• 375 grams corned beef
  • 1 onion finely diced
  • 1 large tablespoon curry powder
  • Salt and pepper to season

And for frying, you’ll be using olive oil.

Finding the BEST Pastizzi in Malta


Four the Dough:

  1. Begin by sifting the flour.
  2. In a mixing bowl, combine the sifted flour and salt.
  3. Gradually add water and use a dough mixer to blend the water, flour, and salt together.
  4. Continue adding water until a dough ball forms. You might need to turn off the mixer and knead the dough by hand.
  5. Knead the dough ball for approximately fifteen minutes. The ball should have a firm texture without being overly dry.
  6. Wrap the ball in cling film and place dough in the refrigerator overnight or for a minimum of six hours.
  7. Prepare your workspace by spreading 30 grams of lard over the surface.
  8. Roll out the dough as thinly as possible to create a large, flattened piece.
  9. Spread 30 grams of butter over the flattened dough.
  10. Roll the dough into a Swiss roll shape, stretching it as much as possible as you go.
  11. Once rolled, stretch the Swiss roll or “snake” and shape it into a snail shell. Wrap it in cling film and refrigerate for an hour.
  12. After an hour, prepare your workspace again using the same procedure.
  13. Spread the remaining lard on the table, roll out the snail-shaped dough, and spread 30 grams of butter over it.
  14. Roll it into a Swiss roll shape once more, stretch it, and form it into a snail shell. Wrap it in cling film and refrigerate for an additional 2 hours.
  15. During this time, make your filling mixture.
  16. Preheat the oven to 200°C.
  17. Remove the dough from the fridge, smear it with the remaining 10 grams of butter, and cut it into 3 cm pieces.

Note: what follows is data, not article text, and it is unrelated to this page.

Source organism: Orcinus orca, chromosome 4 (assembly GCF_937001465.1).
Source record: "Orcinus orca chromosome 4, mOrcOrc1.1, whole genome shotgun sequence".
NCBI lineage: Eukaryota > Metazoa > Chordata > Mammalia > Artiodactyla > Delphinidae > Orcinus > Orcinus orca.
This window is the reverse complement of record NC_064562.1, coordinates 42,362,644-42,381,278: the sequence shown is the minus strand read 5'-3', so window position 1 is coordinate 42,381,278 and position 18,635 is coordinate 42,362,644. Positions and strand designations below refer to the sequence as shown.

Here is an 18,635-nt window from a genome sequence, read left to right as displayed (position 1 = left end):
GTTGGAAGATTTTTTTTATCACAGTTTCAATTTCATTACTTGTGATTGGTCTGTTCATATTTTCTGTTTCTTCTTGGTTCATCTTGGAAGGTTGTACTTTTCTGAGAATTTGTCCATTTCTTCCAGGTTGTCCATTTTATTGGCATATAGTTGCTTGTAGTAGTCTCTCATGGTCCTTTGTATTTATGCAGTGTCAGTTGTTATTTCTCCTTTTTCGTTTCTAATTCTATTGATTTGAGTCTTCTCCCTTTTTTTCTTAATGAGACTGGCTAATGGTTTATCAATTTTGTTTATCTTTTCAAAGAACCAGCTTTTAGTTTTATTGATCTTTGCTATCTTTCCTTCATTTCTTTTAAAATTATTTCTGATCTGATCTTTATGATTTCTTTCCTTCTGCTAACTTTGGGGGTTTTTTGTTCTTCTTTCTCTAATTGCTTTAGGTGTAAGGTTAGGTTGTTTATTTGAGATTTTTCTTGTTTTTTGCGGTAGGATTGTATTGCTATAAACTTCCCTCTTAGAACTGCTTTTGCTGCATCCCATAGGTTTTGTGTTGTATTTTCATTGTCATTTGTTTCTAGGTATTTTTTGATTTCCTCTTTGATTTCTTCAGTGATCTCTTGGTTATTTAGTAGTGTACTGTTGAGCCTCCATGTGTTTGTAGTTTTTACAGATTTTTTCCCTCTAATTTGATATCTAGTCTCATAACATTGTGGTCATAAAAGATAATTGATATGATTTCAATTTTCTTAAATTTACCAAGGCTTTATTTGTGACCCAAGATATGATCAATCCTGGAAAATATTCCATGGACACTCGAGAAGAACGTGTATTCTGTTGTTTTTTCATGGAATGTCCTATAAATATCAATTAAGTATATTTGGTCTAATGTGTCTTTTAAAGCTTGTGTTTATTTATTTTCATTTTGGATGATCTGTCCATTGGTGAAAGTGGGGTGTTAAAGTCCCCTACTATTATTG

18. Flatten each piece lengthwise using your fingers.
  19. Place a spoonful of the filling onto the dough and seal it. For cheese pastizzi, fold one piece (see David for instructions) in the centre and cover it with another piece, pinching the sides. For pea pastizzi, fold one side of the dough over to create a semi-circle shape and pinch the rounded sides to close.
  20. Arrange the pastizzi on a baking tray lined with baking paper.
  21. Lower the oven temperature to 180°C and bake for around 20 minutes or until they turn golden brown on all sides.

For the Cheese Mixture:

  1. Gently combine ricotta, egg, parsley, and grated cheese.
  2. Season the mixture with salt and pepper.

For the Pea and Corned Beef Mixture:

  1. In a frying pan, sauté onion and garlic for five minutes.
  2. Add curry powder and sauté for an additional minute.
  3. Incorporate the corned beef and sauté for about 5 minutes.
  4. Add mushy peas and gently mix to warm them.
  5. Taste and season the mixture with salt and pepper. Add more curry powder if desired.
  6. Scratch all of the above and book a flight to Malta, because WOW, that’s a lot of work!

Honestly, we recommend the final instruction on the list.

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  1. Oh wow… okay now I am even more hungry. I shouldn’t be reading post on food if I still have a few hours before I can break my fast for Ramadan. Oh & I have never heard of PASTIZZI… it looks delicious.

  2. Wow! Just goes on to show that the best food is found at places where one least expects them. Thats why I am a huge fan of street food. I just gorge on Indian street food.